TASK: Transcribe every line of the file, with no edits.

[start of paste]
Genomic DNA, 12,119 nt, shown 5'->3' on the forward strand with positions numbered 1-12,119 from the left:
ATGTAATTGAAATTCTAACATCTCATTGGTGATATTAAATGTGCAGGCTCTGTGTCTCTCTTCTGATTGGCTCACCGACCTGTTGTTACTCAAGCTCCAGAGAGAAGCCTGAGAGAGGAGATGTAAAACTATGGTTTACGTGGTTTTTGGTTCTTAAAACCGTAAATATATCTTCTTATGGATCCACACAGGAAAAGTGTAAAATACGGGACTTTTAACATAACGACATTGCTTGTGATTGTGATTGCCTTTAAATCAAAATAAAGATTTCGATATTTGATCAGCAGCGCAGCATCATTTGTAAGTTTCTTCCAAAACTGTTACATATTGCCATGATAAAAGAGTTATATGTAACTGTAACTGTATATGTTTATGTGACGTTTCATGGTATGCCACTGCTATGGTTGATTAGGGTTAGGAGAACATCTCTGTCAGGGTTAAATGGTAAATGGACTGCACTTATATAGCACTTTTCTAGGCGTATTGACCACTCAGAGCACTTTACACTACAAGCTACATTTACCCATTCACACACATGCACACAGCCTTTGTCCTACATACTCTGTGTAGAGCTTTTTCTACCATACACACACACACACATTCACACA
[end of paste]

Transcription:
Genomic DNA, 12,119 nt, shown 5'->3' on the forward strand with positions numbered 1-12,119 from the left:
ATGTAATTGAAATTCTAACATCTCATTGGTGATATTAAATGTGCAGGCTCTGTGTCTCTCTTCTGATTGGCTCACCGACCTGTTGTTACTCAAGCTCCAGAGAGAAGCCTGAGAGAGGAGATGTAAAACTATGGTTTACGTGGTTTTTGGTTCTTAAAACCGTAAATATATCTTCTTATGGATCCACACAGGAAAAGTGTAAAATACGGGACTTTTAACATAACGACATTGCTTGTGATTGTGATTGCCTTTAAATCAAAATAAAGATTTCGATATTTGATCAGCAGCGCAGCATCATTTGTAAGTTTCTTCCAAAACTGTTACATATTGCCATGATAAAAGAGTTATATGTAACTGTAACTGTATATGTTTATGTGACGTTTCATGGTATGCCACTGCTATGGTTGATTAGGGTTAGGAGAACATCTCTGTCAGGGTTAAATGGTAAATGGACTGCACTTATATAGCACTTTTCTAGGCGTATTGACCACTCAGAGCACTTTACACTACAAGCTACATTTACCCATTCACACACATGCACACAGCCTTTGTCCTACATACTCTGTGTAGAGCTTTTTCTACCATACACACACACACACATTCACACA